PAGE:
A study has found microplastic particles in 100% of the stool samples from its participants.
Do you remember what you ate last week? Did you drink from plastic bottles, eat fish or seafood, or any food that was packaged in plastic? If you did - and you almost certainly did - there is a high chance that plastic is present in your body in microscopic quantity.
Researchers at the Environment Agency Austria were surprised to discover microplastics - tiny particles from disintegrated plastic objects - in the stool samples of all the participants in their pilot study.
Eight people from Italy, Japan, the Netherlands, Russia, Poland, Finland, Austria and the United Kingdom were asked to keep a food diary for a week, then provided a stool sampling: each one tested positive for the presence of a variety of microplastics. On average, the scientists found 20 particles of microplastic per 10g of stool, of nine different types of plastic. Polypropylene (PP) and polyethylene terephthalate (PET), used in product packaging such as lids and plastic bottles, were the most common, found in all samples.
“This is the first study of its kind and confirms what we have long suspected, that plastics ultimately reach the human gut,” Dr Philipp Schwabl, who led the research, said. In animal studies, the highest plastic concentrations have been found in the gut, but the smallest microplastic particles can enter the bloodstream, lymphatic system and may even reach the liver, Schwabl added. Microplastics can cause damage to the intestinal villi as well as cause hepatic stress and distortion of iron absorption.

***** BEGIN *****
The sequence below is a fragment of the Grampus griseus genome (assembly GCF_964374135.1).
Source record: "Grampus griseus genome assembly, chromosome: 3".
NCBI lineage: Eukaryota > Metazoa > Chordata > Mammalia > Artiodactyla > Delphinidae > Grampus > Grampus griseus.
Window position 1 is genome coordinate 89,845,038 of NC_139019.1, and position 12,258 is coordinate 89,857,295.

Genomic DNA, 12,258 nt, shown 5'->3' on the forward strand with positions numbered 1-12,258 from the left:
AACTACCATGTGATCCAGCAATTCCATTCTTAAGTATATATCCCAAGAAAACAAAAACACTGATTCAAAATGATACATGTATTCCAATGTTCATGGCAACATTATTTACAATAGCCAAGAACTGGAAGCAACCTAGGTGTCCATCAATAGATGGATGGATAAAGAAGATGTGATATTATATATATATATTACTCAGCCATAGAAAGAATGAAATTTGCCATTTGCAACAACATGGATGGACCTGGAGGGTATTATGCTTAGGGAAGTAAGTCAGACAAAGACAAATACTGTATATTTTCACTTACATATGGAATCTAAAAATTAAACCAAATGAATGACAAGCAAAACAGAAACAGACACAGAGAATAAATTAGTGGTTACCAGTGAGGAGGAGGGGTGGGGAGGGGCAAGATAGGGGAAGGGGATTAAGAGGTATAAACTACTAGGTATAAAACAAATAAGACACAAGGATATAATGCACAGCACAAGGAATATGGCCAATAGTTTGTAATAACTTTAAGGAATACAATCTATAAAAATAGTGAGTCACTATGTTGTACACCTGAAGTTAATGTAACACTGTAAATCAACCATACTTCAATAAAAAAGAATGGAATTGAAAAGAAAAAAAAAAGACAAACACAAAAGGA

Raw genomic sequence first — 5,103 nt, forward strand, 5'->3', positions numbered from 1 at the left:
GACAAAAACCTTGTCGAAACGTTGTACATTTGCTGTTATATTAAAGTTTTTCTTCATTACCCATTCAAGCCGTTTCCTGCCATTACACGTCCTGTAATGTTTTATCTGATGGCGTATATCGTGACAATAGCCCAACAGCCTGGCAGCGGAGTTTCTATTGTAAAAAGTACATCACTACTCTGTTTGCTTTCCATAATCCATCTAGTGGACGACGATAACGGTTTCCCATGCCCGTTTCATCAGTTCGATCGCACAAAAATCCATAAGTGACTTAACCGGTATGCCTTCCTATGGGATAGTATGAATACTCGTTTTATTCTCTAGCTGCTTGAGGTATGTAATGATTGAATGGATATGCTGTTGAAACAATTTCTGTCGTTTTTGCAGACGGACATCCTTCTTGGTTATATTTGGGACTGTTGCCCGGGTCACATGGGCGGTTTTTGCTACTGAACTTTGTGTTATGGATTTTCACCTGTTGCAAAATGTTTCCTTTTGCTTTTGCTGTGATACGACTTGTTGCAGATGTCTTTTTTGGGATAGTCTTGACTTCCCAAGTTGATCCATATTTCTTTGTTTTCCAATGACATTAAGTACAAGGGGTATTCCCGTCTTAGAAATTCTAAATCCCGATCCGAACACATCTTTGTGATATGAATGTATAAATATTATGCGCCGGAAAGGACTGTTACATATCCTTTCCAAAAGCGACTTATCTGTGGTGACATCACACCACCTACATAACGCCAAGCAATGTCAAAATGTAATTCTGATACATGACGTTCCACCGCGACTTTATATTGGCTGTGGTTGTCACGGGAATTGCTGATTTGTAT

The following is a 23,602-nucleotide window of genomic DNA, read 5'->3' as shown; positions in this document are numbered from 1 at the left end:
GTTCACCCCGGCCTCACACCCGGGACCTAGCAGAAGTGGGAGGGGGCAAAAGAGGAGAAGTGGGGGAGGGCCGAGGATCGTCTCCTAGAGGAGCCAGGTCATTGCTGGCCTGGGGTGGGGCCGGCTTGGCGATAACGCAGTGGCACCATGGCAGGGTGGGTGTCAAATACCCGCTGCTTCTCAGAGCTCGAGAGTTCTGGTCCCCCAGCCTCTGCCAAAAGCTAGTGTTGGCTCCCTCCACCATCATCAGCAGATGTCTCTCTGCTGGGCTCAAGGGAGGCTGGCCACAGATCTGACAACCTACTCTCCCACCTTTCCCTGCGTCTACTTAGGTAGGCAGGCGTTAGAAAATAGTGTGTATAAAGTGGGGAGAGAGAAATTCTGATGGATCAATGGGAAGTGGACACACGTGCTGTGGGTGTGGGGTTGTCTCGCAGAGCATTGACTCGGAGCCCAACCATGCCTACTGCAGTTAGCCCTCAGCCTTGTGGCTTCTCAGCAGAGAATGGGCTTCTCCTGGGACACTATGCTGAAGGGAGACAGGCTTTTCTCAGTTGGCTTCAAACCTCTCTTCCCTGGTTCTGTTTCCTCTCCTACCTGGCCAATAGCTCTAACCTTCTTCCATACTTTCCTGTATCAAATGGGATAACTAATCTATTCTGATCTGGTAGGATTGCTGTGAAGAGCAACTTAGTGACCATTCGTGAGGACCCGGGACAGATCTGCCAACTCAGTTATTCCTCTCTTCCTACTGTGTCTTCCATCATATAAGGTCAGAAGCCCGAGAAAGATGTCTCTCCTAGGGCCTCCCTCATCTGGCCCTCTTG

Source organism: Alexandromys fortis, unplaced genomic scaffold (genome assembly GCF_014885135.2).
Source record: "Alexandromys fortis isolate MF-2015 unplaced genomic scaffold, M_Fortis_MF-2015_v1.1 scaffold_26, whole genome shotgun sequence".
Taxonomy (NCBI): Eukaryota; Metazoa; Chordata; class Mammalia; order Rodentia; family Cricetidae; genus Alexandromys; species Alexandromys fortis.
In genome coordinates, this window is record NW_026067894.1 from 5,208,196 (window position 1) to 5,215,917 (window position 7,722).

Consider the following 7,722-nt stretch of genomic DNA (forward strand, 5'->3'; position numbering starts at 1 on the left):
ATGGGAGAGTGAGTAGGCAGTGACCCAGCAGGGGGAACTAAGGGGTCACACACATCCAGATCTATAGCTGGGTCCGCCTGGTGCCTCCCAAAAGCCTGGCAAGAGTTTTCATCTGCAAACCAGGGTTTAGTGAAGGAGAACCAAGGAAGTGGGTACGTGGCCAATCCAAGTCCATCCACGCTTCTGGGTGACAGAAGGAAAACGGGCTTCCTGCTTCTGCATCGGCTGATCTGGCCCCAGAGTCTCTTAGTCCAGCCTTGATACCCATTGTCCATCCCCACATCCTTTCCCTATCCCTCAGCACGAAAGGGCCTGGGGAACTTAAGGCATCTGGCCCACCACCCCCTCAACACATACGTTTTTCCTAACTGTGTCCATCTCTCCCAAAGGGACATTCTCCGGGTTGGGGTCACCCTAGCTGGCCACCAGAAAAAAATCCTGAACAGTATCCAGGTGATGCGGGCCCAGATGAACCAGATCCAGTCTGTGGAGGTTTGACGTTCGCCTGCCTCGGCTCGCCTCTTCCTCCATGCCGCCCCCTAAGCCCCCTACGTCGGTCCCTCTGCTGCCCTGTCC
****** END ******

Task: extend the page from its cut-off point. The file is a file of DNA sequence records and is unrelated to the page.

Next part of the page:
Microplastic may impact human health via the GI tract where it could affect the tolerance and immune response of the gut by bioaccumulation or aiding transmission of toxic chemicals and pathogens.
“Most participants drank liquids from plastic bottles,” Schwabl said. “Fish and seafood ingestion was also common.” (There were no vegetarians). Because of these multiple plastic, the researchers cannot identify the source of the ingested plastic for sure, Schwabl says: “Through pollution, 2 to 5 % of all plastics produced end up in the seas. Once in the ocean, plastics are consumed by sea animals and enter the food chain where ultimately, they are likely to be consumed by humans. It is highly likely that during various steps of food processing or as a result of packaging food is being contaminated with plastics.”
Schwabl, a gastroenterologist at the Medical University of Vienna, partnered with Dr. Liebmann, a microplastic expert from the Austrian Environment Agency. They sampled stool because it was easy to obtain and had “a high likelihood to be contaminated with ingested microplastics”. “Personally, I did not expect that each sample would be tested positive,” Schwabl said. The research was presented today at the 26th UEG Week in Vienna.
Drs. Schwabl and Liebmann now hope to seek funding for a larger trial, to see if they can reproduce their findings on a bigger sample.